Just over ten days ago, I mentioned that my friend Erin had invited me to run 12 miles with her at a 10 something pace and that, much to my surprise and delight, I caught myself thinking that maybe I could actually do that. After one weekend of crazy weather, we finally managed to connect for the run this morning. Here’s how we did:
Mile 1: 10:29
Mile 2: 10:19
Mile 3: 10:10
Mile 4: 10:07
Mile 5: 10:07
Mile 6: 10:19
Mile 7: 10:12
Mile 8: 10:14
Mile 9: 10:10
Mile 10: 9:36
Mile 11: 10:00
Mile 12: 10:01
Our total time was 2:01:54. How’s that for an awesome run?
Hours later, I still can’t believe I posted these times for a 12-mile run. In March of 2012, I was giddy about doing 10 miles in two hours. Now I’m doing 12 miles in about the same time. I love it.
I love getting faster. I love seeing progress. I love pushing myself, which I did today, and finding myself capable of doing things I set out to do.
My favorite quote ever is this: “If at first the idea is not absurd, then there is no hope for it.” It’s attributed to Albert Einstein, and I love it so much that it lives on the home page of this blog as “Borrowed Wisdom.”
A year ago, the idea that I could do 12 miles at a 10-something pace would have been absurd to me, but I did that today. It also would have been absurd to me to think I’d be heading to Africa of all places, but I’ll be boarding a flight in less than a month. It also would have been absurd to me to think that I’d be at a place of peace about turning 40 or that I’d be experiencing more happiness and less brokenness. But I am.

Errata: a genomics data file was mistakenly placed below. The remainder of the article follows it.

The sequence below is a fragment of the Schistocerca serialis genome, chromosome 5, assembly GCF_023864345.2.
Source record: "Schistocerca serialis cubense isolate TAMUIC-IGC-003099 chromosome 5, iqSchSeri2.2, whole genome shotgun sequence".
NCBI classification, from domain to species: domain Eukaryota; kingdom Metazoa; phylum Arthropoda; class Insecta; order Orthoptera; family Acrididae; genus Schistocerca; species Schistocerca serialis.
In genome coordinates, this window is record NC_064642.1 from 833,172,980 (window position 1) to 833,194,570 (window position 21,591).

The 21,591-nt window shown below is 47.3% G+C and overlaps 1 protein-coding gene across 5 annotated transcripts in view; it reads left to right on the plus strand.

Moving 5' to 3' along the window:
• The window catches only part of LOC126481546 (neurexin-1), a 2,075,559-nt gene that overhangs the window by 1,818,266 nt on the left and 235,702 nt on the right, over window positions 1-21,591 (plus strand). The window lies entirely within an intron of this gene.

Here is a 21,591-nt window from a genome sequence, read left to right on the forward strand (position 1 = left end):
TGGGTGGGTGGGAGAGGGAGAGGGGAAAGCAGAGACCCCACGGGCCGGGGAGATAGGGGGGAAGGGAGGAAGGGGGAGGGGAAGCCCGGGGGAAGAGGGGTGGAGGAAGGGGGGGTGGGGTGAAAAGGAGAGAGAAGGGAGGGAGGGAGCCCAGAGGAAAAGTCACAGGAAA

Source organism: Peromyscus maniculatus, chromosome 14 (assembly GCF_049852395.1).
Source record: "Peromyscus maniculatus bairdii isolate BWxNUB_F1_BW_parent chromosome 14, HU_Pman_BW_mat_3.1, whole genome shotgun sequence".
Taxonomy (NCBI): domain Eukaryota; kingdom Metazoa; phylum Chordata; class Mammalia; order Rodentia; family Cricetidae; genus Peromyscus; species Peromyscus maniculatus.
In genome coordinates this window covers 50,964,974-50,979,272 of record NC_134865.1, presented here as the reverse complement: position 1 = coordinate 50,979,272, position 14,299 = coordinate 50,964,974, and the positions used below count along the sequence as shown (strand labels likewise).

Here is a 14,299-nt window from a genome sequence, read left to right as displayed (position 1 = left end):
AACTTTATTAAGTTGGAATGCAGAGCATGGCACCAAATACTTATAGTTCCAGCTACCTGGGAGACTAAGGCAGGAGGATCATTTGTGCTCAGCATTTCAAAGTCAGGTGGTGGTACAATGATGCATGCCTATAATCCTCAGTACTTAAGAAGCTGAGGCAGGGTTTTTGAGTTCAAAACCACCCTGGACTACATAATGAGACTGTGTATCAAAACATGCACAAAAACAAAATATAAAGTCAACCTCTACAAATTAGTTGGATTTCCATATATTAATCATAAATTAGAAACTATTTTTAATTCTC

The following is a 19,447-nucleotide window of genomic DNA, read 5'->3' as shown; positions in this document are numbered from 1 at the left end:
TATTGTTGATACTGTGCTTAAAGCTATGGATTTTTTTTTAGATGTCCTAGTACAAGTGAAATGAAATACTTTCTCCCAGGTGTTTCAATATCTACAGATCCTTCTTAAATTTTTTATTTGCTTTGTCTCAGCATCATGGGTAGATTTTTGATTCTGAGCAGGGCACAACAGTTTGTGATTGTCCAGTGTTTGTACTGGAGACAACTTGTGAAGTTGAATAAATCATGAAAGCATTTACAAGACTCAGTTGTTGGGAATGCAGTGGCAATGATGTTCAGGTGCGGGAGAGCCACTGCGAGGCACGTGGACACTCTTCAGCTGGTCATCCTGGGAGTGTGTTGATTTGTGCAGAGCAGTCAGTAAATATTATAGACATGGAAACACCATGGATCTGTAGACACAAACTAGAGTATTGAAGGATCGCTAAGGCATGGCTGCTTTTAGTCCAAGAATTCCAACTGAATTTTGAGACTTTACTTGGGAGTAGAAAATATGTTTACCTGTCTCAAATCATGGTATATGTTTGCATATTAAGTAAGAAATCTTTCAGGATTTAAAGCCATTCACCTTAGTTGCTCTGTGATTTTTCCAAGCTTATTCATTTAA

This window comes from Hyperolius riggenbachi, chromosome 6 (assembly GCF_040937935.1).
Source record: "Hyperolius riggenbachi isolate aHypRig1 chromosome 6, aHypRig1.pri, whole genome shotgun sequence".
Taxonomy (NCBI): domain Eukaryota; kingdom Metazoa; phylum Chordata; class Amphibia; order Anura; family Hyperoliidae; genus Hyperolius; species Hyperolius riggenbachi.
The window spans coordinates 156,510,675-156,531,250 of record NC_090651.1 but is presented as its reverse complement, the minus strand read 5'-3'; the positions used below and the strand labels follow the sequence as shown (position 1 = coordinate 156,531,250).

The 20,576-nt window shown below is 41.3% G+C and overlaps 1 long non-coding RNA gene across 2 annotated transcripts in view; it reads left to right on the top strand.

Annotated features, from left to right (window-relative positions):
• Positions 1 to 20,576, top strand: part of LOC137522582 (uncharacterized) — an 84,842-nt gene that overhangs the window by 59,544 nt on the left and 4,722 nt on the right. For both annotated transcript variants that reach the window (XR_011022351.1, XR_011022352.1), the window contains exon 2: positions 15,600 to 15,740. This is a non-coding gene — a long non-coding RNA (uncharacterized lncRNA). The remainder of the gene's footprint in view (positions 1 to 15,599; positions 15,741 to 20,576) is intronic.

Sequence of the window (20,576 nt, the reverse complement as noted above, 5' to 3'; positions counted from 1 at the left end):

So much has changed in the past year. I’m so grateful.
As I start planning for 2014, I’m determined now to think bigger than I ever have before. Bigger in terms of training goals. Bigger in terms of professional and financial goals. Bigger in terms of relational goals. Just bigger all around. More absurd all around.
I don’t have my plans pinned down, but I’m working on them. As I continue to develop them, I intend to keep today’s run in mind. I will use it to remind myself to push more and more towards the “absurd” because, as I’ve said before, my training isn’t about any particular race; it’s about my life.